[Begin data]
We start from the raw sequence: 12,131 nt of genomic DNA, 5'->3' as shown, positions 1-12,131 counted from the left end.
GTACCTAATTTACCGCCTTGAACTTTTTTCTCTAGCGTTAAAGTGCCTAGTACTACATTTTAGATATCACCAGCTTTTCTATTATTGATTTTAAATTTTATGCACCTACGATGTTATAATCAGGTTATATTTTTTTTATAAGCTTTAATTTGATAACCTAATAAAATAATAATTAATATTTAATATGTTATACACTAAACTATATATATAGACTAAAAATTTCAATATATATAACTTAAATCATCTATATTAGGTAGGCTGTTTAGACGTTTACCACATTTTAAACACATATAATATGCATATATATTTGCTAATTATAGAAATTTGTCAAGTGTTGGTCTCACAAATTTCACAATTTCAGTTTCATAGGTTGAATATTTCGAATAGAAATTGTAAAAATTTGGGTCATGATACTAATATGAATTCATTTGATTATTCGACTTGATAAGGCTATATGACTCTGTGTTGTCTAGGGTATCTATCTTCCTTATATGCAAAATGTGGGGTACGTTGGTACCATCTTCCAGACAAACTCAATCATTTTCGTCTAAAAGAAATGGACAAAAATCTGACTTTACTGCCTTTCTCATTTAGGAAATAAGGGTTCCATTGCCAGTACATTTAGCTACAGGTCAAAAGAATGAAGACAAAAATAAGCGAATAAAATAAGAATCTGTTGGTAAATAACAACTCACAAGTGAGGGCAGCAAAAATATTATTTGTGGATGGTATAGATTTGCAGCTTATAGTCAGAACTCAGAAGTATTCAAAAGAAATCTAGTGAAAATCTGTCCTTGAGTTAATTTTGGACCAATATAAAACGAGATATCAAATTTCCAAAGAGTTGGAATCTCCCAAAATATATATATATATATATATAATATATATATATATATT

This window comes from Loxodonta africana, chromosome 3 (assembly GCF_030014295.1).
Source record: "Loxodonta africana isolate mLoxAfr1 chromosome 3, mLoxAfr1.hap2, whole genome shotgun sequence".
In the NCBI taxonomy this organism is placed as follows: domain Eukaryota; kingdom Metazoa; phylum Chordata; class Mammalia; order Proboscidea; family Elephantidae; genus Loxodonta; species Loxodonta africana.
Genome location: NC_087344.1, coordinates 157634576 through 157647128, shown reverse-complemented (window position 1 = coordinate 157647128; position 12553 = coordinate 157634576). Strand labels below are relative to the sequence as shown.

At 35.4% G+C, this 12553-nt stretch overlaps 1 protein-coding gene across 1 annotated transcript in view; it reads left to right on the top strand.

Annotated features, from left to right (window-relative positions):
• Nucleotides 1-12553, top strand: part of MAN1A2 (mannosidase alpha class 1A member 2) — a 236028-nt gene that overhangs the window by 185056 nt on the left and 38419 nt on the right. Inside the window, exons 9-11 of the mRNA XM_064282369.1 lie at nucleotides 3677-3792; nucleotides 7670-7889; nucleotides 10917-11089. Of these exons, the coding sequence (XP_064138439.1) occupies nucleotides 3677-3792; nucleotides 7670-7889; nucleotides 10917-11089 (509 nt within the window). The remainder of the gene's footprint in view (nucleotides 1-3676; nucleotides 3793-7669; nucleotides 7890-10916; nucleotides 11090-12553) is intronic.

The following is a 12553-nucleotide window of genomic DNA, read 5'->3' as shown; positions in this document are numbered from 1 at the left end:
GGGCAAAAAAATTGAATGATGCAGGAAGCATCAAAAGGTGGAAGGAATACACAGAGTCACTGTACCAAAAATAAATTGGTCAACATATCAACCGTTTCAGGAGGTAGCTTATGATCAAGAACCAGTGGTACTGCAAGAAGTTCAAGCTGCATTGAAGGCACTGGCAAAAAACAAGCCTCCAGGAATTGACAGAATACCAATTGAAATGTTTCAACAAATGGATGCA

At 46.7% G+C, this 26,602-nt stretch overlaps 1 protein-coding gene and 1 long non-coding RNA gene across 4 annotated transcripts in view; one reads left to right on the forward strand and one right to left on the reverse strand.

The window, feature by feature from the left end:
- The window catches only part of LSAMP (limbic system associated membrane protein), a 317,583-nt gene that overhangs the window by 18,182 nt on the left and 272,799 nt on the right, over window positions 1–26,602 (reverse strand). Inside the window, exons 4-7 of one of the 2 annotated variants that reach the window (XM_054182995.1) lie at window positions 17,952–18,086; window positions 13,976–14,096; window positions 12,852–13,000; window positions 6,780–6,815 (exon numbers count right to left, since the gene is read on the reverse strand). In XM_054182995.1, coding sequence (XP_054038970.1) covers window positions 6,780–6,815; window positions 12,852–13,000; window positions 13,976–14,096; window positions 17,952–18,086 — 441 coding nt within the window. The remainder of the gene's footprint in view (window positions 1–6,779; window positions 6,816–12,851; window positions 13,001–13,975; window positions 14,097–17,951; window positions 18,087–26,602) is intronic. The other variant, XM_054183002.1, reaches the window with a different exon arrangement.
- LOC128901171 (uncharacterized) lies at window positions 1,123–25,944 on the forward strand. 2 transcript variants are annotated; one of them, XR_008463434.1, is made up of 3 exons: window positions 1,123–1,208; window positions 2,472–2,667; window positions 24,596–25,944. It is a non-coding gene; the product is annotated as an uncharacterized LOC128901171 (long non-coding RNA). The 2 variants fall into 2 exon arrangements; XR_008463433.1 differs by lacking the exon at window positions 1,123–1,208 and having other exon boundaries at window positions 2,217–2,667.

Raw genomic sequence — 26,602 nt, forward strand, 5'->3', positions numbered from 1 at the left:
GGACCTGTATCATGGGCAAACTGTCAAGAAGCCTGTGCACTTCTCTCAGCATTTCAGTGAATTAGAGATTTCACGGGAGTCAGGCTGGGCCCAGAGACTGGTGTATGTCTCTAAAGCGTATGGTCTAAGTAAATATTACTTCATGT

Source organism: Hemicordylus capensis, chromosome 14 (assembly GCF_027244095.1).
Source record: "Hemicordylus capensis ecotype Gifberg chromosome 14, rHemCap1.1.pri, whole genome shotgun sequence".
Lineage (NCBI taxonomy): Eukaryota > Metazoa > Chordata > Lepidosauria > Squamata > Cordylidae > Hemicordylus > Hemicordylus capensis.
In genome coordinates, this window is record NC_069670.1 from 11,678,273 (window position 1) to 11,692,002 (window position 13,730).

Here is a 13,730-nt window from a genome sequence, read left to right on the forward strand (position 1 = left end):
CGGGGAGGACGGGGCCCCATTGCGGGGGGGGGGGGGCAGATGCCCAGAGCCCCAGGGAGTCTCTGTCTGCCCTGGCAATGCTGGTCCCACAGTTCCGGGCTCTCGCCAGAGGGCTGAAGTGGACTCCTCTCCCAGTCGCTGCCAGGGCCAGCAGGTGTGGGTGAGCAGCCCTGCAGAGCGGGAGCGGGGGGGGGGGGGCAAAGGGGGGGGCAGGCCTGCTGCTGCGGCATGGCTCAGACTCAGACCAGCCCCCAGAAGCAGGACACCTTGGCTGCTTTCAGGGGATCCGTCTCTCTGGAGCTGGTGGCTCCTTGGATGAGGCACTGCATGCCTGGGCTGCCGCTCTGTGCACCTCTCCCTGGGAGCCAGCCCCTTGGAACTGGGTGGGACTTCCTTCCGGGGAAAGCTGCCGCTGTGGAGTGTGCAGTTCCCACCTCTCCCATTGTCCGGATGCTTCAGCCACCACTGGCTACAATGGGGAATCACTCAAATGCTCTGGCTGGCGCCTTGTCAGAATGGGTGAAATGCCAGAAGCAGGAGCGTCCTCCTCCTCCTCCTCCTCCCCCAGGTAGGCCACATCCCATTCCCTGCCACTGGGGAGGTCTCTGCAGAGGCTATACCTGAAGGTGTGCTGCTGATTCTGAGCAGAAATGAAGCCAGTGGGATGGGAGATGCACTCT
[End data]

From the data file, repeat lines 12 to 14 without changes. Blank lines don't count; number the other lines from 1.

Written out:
At 46.7% G+C, this 26,602-nt stretch overlaps 1 protein-coding gene and 1 long non-coding RNA gene across 4 annotated transcripts in view; one reads left to right on the forward strand and one right to left on the reverse strand.

The window, feature by feature from the left end:
- The window catches only part of LSAMP (limbic system associated membrane protein), a 317,583-nt gene that overhangs the window by 18,182 nt on the left and 272,799 nt on the right, over window positions 1–26,602 (reverse strand). Inside the window, exons 4-7 of one of the 2 annotated variants that reach the window (XM_054182995.1) lie at window positions 17,952–18,086; window positions 13,976–14,096; window positions 12,852–13,000; window positions 6,780–6,815 (exon numbers count right to left, since the gene is read on the reverse strand). In XM_054182995.1, coding sequence (XP_054038970.1) covers window positions 6,780–6,815; window positions 12,852–13,000; window positions 13,976–14,096; window positions 17,952–18,086 — 441 coding nt within the window. The remainder of the gene's footprint in view (window positions 1–6,779; window positions 6,816–12,851; window positions 13,001–13,975; window positions 14,097–17,951; window positions 18,087–26,602) is intronic. The other variant, XM_054183002.1, reaches the window with a different exon arrangement.